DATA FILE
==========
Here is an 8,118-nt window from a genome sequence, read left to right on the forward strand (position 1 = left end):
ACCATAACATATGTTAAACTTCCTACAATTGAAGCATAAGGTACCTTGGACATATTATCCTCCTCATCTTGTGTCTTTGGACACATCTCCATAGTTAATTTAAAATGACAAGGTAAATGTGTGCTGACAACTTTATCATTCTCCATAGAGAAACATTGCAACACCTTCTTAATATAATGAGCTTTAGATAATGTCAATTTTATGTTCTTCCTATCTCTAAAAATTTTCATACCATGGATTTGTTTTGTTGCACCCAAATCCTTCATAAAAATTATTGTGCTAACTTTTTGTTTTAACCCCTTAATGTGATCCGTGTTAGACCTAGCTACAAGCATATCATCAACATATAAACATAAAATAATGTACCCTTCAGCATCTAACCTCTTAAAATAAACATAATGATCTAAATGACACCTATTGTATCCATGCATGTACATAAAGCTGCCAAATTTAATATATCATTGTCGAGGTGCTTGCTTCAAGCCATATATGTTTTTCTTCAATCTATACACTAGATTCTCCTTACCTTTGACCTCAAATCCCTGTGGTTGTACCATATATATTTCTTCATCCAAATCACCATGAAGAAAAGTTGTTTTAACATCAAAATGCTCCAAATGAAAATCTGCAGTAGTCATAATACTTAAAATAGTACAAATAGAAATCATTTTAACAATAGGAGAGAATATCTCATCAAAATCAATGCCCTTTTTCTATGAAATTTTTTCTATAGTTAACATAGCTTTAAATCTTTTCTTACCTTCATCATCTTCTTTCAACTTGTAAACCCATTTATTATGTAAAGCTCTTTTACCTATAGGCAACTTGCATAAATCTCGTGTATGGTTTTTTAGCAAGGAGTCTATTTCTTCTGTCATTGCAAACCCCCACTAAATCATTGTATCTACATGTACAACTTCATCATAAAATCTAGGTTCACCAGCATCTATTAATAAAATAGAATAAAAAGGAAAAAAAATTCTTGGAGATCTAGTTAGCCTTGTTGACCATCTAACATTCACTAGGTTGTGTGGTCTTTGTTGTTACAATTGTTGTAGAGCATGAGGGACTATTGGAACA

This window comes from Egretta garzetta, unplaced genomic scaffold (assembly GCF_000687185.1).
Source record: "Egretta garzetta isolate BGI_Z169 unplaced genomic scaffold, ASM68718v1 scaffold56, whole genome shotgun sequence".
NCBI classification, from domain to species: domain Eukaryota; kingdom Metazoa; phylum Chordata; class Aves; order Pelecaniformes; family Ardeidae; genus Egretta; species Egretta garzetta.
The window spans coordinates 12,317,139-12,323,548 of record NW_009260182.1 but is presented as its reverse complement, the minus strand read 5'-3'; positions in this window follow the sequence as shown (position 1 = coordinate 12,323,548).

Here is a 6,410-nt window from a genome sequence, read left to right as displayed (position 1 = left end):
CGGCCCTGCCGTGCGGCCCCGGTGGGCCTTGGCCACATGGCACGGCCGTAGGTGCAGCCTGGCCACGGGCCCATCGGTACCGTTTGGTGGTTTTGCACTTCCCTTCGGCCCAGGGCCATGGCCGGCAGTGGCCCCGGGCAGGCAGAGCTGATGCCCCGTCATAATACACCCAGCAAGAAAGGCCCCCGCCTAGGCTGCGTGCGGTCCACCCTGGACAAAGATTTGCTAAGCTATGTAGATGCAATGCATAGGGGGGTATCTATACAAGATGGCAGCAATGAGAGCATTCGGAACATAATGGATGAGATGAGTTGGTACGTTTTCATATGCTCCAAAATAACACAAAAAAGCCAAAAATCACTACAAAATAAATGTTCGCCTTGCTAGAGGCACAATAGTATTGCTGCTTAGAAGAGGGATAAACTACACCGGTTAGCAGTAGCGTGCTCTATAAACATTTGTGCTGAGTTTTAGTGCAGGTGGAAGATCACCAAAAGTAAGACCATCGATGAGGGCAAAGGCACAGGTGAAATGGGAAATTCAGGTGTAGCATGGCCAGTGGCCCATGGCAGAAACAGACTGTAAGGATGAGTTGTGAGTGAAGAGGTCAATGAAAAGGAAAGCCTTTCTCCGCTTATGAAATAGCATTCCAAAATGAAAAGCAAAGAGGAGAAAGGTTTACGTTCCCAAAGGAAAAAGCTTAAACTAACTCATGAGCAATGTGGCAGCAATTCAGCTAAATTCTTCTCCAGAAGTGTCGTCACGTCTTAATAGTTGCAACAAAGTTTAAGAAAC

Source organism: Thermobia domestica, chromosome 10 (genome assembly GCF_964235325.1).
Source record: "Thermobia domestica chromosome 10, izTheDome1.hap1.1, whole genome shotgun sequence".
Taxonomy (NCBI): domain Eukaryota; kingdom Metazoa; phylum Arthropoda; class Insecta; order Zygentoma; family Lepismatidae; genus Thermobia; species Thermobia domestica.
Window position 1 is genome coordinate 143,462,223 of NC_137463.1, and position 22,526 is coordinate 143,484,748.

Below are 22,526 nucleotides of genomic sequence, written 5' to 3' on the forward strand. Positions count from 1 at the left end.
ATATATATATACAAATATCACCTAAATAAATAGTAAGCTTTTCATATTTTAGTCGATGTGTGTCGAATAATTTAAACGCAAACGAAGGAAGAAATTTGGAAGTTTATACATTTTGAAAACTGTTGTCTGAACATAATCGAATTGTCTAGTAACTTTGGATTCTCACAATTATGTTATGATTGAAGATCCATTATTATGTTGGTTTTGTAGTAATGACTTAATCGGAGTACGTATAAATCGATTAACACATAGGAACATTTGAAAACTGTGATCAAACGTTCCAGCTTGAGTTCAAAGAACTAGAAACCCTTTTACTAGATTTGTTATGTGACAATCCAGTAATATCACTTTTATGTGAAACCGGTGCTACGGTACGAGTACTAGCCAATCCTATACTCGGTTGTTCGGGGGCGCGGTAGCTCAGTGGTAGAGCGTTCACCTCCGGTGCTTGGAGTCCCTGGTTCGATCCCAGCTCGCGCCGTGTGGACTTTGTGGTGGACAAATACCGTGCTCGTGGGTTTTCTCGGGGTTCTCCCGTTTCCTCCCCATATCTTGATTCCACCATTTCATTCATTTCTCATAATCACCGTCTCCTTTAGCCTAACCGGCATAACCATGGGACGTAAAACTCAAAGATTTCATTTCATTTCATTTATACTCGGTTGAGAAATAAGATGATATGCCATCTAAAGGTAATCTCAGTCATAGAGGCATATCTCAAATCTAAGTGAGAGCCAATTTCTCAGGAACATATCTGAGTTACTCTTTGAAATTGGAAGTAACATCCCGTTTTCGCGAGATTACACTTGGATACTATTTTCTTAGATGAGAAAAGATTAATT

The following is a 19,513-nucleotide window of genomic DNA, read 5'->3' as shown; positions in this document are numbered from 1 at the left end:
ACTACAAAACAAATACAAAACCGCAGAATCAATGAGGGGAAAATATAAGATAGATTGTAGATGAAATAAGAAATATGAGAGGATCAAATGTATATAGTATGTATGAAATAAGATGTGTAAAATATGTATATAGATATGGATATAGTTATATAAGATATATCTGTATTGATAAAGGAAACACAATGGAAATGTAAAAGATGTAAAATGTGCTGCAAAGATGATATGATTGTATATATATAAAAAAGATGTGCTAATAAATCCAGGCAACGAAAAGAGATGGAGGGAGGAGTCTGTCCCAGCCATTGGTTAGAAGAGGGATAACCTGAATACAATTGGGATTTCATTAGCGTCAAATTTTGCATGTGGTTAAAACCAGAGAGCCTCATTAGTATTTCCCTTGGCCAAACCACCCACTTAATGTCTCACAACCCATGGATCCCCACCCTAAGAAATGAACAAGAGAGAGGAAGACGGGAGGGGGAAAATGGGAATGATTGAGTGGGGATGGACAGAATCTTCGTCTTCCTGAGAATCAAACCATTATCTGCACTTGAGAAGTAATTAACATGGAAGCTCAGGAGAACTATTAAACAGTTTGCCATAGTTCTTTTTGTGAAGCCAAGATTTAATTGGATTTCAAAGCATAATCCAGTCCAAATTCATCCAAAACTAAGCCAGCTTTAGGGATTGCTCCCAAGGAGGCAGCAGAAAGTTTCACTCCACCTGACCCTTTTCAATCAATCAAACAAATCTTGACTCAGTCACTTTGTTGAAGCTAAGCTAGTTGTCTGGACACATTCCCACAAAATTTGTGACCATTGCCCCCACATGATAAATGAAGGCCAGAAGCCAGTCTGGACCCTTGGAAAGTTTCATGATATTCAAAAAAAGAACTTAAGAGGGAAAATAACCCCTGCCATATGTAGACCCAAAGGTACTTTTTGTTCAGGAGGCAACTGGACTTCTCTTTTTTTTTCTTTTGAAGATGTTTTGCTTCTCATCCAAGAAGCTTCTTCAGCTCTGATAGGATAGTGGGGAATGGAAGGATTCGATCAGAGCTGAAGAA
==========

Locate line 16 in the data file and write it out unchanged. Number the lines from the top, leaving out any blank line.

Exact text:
ACTACAAAACAAATACAAAACCGCAGAATCAATGAGGGGAAAATATAAGATAGATTGTAGATGAAATAAGAAATATGAGAGGATCAAATGTATATAGTATGTATGAAATAAGATGTGTAAAATATGTATATAGATATGGATATAGTTATATAAGATATATCTGTATTGATAAAGGAAACACAATGGAAATGTAAAAGATGTAAAATGTGCTGCAAAGATGATATGATTGTATATATATAAAAAAGATGTGCTAATAAATCCAGGCAACGAAAAGAGATGGAGGGAGGAGTCTGTCCCAGCCATTGGTTAGAAGAGGGATAACCTGAATACAATTGGGATTTCATTAGCGTCAAATTTTGCATGTGGTTAAAACCAGAGAGCCTCATTAGTATTTCCCTTGGCCAAACCACCCACTTAATGTCTCACAACCCATGGATCCCCACCCTAAGAAATGAACAAGAGAGAGGAAGACGGGAGGGGGAAAATGGGAATGATTGAGTGGGGATGGACAGAATCTTCGTCTTCCTGAGAATCAAACCATTATCTGCACTTGAGAAGTAATTAACATGGAAGCTCAGGAGAACTATTAAACAGTTTGCCATAGTTCTTTTTGTGAAGCCAAGATTTAATTGGATTTCAAAGCATAATCCAGTCCAAATTCATCCAAAACTAAGCCAGCTTTAGGGATTGCTCCCAAGGAGGCAGCAGAAAGTTTCACTCCACCTGACCCTTTTCAATCAATCAAACAAATCTTGACTCAGTCACTTTGTTGAAGCTAAGCTAGTTGTCTGGACACATTCCCACAAAATTTGTGACCATTGCCCCCACATGATAAATGAAGGCCAGAAGCCAGTCTGGACCCTTGGAAAGTTTCATGATATTCAAAAAAAGAACTTAAGAGGGAAAATAACCCCTGCCATATGTAGACCCAAAGGTACTTTTTGTTCAGGAGGCAACTGGACTTCTCTTTTTTTTTCTTTTGAAGATGTTTTGCTTCTCATCCAAGAAGCTTCTTCAGCTCTGATAGGATAGTGGGGAATGGAAGGATTCGATCAGAGCTGAAGAA